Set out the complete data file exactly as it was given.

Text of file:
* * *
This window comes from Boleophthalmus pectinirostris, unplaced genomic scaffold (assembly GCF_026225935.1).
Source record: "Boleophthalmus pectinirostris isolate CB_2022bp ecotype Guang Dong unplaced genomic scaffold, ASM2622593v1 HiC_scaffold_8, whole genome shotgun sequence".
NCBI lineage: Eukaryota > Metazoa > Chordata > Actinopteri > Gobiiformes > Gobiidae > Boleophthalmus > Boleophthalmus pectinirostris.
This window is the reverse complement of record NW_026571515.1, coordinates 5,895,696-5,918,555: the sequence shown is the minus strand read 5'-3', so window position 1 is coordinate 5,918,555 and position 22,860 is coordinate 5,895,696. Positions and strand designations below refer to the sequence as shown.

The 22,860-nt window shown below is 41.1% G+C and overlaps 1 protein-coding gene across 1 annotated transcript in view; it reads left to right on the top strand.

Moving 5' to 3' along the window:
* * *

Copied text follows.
This window comes from Boleophthalmus pectinirostris, unplaced genomic scaffold (assembly GCF_026225935.1).
Source record: "Boleophthalmus pectinirostris isolate CB_2022bp ecotype Guang Dong unplaced genomic scaffold, ASM2622593v1 HiC_scaffold_8, whole genome shotgun sequence".
NCBI lineage: Eukaryota > Metazoa > Chordata > Actinopteri > Gobiiformes > Gobiidae > Boleophthalmus > Boleophthalmus pectinirostris.
This window is the reverse complement of record NW_026571515.1, coordinates 5,895,696-5,918,555: the sequence shown is the minus strand read 5'-3', so window position 1 is coordinate 5,918,555 and position 22,860 is coordinate 5,895,696. Positions and strand designations below refer to the sequence as shown.

The 22,860-nt window shown below is 41.1% G+C and overlaps 1 protein-coding gene across 1 annotated transcript in view; it reads left to right on the top strand.

Moving 5' to 3' along the window: